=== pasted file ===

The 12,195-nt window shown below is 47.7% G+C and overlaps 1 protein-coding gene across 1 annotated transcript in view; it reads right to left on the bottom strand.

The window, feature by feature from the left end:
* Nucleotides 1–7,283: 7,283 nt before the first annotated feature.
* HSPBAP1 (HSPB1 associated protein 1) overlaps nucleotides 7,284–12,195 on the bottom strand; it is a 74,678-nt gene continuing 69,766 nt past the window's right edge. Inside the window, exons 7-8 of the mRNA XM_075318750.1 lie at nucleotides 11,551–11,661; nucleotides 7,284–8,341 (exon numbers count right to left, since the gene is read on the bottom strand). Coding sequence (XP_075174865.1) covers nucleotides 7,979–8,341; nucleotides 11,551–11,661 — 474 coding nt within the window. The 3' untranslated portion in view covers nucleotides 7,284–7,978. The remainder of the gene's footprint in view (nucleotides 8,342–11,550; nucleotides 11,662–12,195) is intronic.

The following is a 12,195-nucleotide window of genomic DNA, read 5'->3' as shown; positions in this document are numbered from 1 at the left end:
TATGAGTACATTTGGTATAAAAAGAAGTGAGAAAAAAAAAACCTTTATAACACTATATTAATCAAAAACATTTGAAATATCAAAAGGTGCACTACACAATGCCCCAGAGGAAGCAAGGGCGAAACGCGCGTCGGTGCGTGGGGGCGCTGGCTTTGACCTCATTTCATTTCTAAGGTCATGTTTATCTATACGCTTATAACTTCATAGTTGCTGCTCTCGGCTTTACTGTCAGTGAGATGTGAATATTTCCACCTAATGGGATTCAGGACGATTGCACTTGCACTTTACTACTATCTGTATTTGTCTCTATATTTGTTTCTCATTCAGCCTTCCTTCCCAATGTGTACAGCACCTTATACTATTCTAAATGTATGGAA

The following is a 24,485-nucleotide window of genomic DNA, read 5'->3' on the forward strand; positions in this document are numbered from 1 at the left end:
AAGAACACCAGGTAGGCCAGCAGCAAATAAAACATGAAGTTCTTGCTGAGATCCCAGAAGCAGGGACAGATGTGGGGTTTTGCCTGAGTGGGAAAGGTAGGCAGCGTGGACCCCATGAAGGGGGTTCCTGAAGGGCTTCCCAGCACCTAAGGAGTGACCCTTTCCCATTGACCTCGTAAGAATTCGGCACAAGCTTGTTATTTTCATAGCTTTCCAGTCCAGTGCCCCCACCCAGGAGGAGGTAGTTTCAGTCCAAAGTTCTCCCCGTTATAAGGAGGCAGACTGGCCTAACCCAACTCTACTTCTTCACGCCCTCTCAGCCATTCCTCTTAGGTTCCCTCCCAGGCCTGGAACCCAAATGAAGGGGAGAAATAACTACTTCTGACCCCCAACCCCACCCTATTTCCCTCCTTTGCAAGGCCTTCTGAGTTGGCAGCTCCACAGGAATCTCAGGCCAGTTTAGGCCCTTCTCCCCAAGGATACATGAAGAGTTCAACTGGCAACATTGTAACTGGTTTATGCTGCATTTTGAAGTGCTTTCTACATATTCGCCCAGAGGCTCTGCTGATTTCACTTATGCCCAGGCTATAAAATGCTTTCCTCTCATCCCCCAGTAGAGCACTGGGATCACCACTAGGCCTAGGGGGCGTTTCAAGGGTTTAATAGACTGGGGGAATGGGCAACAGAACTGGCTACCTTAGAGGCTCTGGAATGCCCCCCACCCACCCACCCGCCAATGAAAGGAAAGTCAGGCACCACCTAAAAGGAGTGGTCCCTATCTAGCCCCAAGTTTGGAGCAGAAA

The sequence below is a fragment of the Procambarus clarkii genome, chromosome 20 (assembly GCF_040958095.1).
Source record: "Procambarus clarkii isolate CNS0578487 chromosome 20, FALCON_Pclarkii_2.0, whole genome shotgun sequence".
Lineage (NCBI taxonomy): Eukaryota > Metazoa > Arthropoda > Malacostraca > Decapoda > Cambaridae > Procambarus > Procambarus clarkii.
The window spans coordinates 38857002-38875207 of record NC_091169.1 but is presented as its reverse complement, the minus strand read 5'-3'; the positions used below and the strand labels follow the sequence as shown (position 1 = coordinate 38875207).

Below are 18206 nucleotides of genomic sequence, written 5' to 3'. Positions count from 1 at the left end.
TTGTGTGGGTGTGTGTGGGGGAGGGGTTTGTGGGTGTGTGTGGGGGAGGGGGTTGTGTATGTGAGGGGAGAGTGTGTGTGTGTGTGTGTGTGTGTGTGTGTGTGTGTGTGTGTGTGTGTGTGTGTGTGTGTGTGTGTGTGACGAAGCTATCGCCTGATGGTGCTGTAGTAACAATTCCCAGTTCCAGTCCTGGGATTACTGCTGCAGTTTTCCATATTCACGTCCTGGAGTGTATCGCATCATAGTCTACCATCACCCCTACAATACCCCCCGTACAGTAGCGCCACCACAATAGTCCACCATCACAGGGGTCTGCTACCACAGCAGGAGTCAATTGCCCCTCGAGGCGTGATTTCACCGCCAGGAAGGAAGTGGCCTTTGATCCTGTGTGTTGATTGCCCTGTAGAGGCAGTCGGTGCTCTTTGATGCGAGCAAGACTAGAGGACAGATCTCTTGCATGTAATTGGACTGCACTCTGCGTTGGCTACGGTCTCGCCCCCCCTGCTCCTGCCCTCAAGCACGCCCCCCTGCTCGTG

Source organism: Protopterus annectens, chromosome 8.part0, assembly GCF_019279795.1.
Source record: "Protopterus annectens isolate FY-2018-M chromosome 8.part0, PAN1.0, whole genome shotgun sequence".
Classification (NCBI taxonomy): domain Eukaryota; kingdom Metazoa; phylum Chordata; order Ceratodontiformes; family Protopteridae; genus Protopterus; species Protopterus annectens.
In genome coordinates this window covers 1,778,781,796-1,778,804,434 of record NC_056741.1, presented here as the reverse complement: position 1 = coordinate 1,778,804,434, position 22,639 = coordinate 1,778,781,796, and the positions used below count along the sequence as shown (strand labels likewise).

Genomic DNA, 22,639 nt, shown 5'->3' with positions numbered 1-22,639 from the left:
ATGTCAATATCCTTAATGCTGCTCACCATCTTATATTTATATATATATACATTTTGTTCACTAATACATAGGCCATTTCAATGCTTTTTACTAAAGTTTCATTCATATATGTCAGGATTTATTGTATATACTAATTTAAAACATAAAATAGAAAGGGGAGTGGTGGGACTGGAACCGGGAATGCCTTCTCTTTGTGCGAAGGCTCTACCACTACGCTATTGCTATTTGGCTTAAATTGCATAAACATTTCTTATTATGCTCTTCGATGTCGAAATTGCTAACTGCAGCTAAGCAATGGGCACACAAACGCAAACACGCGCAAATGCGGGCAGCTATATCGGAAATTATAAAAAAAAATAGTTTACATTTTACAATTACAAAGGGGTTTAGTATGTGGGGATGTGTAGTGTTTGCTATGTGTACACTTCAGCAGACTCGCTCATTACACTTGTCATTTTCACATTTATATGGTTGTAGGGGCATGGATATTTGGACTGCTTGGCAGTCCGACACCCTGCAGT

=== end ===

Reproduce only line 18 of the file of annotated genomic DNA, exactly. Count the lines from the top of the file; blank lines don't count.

In genome coordinates this window covers 1,778,781,796-1,778,804,434 of record NC_056741.1, presented here as the reverse complement: position 1 = coordinate 1,778,804,434, position 22,639 = coordinate 1,778,781,796, and the positions used below count along the sequence as shown (strand labels likewise).